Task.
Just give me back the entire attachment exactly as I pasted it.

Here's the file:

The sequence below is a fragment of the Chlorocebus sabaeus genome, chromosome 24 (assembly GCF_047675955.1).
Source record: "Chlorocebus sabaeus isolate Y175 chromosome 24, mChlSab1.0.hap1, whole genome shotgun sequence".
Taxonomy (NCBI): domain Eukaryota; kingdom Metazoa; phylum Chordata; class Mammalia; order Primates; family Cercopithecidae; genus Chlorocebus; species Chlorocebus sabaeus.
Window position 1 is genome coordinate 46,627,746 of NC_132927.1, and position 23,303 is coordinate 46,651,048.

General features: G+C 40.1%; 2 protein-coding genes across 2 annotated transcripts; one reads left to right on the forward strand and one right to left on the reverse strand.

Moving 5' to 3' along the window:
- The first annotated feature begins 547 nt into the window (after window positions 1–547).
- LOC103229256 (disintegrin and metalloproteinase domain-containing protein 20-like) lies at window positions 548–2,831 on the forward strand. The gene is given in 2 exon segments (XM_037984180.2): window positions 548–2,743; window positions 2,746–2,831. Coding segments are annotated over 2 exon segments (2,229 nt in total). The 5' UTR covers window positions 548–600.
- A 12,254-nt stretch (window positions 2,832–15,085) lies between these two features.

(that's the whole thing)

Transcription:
The sequence below is a fragment of the Chlorocebus sabaeus genome, chromosome 24 (assembly GCF_047675955.1).
Source record: "Chlorocebus sabaeus isolate Y175 chromosome 24, mChlSab1.0.hap1, whole genome shotgun sequence".
Taxonomy (NCBI): domain Eukaryota; kingdom Metazoa; phylum Chordata; class Mammalia; order Primates; family Cercopithecidae; genus Chlorocebus; species Chlorocebus sabaeus.
Window position 1 is genome coordinate 46,627,746 of NC_132927.1, and position 23,303 is coordinate 46,651,048.

General features: G+C 40.1%; 2 protein-coding genes across 2 annotated transcripts; one reads left to right on the forward strand and one right to left on the reverse strand.

Moving 5' to 3' along the window:
- The first annotated feature begins 547 nt into the window (after window positions 1–547).
- LOC103229256 (disintegrin and metalloproteinase domain-containing protein 20-like) lies at window positions 548–2,831 on the forward strand. The gene is given in 2 exon segments (XM_037984180.2): window positions 548–2,743; window positions 2,746–2,831. Coding segments are annotated over 2 exon segments (2,229 nt in total). The 5' UTR covers window positions 548–600.
- A 12,254-nt stretch (window positions 2,832–15,085) lies between these two features.